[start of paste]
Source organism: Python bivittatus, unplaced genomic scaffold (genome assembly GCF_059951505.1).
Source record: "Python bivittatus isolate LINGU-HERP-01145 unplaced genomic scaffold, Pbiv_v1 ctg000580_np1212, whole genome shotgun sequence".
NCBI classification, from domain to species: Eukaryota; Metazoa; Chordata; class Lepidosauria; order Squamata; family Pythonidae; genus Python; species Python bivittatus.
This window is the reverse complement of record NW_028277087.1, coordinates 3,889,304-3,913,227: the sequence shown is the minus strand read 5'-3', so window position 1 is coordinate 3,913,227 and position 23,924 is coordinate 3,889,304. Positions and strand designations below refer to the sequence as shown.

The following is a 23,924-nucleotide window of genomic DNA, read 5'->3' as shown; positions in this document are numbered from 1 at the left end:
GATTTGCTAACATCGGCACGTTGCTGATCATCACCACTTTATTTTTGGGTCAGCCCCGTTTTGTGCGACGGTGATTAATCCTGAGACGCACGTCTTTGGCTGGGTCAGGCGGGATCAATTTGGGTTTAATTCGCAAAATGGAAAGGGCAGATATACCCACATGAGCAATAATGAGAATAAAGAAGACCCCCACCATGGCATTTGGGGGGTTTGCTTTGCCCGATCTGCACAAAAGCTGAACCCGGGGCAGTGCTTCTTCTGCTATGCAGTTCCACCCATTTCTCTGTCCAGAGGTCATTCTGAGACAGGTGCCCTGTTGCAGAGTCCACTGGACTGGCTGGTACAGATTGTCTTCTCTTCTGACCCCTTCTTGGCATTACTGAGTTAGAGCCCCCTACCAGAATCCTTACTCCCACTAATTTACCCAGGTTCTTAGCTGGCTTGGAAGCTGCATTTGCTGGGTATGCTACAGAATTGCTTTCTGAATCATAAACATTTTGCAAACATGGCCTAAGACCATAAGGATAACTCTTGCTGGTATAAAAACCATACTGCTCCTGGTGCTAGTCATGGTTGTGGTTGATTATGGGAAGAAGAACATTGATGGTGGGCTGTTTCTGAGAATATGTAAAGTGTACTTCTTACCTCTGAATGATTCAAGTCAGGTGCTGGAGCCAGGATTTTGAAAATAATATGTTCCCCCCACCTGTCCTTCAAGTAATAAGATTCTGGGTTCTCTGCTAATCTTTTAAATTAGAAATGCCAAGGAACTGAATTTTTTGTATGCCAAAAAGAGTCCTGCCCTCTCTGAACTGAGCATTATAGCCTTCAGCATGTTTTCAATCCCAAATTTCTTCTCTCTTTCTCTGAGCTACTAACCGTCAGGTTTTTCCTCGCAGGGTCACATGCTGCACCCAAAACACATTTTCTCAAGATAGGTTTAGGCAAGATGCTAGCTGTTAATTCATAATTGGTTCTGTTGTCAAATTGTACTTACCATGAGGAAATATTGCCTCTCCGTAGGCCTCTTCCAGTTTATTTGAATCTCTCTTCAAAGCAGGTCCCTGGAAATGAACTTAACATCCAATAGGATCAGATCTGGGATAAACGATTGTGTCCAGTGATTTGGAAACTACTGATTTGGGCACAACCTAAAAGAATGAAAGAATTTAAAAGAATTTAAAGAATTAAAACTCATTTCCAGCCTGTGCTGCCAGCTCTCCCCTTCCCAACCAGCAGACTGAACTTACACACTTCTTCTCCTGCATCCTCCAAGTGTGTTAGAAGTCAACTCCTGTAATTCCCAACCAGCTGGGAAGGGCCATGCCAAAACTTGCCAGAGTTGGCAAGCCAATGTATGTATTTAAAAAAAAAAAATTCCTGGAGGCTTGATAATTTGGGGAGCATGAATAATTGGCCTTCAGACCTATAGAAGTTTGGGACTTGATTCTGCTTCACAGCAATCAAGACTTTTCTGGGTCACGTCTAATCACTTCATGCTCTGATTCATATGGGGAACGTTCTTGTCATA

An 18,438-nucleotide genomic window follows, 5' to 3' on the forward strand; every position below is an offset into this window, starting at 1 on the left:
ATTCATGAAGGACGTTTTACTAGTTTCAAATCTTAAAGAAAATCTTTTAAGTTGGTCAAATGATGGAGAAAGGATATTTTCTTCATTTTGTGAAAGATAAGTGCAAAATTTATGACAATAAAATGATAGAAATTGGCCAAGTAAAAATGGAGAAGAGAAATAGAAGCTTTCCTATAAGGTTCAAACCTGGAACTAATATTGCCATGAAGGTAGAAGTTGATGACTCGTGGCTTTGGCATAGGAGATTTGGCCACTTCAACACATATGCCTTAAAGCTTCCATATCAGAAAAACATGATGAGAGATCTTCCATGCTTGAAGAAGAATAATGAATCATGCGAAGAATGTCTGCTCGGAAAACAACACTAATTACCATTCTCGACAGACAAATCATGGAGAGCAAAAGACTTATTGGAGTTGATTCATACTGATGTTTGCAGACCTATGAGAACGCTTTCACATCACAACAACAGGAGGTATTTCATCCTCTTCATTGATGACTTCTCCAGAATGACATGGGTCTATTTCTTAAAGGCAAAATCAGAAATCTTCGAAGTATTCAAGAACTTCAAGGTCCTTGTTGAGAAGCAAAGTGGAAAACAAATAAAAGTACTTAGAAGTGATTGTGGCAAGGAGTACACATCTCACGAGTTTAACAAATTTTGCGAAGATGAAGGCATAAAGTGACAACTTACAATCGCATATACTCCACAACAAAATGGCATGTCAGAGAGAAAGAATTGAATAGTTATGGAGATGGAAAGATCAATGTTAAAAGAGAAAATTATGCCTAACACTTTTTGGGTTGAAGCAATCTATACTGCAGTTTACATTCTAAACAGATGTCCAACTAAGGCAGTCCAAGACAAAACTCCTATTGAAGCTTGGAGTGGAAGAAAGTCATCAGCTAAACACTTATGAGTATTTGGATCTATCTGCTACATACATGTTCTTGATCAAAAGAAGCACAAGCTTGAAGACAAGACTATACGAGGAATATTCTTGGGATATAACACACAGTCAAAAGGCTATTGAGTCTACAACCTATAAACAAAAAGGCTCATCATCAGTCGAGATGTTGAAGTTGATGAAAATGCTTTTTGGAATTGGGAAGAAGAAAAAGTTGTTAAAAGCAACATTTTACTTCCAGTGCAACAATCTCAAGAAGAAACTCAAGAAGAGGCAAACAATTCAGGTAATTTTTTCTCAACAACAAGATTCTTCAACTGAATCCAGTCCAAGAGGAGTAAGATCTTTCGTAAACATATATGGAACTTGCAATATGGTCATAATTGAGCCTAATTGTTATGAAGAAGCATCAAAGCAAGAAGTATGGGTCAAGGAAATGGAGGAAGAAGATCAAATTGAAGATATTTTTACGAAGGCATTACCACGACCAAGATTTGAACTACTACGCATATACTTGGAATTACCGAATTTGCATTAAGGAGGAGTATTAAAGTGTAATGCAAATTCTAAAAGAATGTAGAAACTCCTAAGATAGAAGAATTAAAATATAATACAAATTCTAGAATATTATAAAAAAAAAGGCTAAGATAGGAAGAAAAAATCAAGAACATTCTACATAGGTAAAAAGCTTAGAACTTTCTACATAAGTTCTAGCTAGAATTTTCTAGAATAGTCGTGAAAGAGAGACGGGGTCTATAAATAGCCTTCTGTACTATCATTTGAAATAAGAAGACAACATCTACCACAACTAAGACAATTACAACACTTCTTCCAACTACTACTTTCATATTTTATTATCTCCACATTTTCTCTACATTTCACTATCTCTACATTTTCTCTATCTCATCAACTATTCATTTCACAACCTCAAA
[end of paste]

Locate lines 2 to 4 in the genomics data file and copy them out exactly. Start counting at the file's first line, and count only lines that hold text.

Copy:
Source record: "Python bivittatus isolate LINGU-HERP-01145 unplaced genomic scaffold, Pbiv_v1 ctg000580_np1212, whole genome shotgun sequence".
NCBI classification, from domain to species: Eukaryota; Metazoa; Chordata; class Lepidosauria; order Squamata; family Pythonidae; genus Python; species Python bivittatus.
This window is the reverse complement of record NW_028277087.1, coordinates 3,889,304-3,913,227: the sequence shown is the minus strand read 5'-3', so window position 1 is coordinate 3,913,227 and position 23,924 is coordinate 3,889,304. Positions and strand designations below refer to the sequence as shown.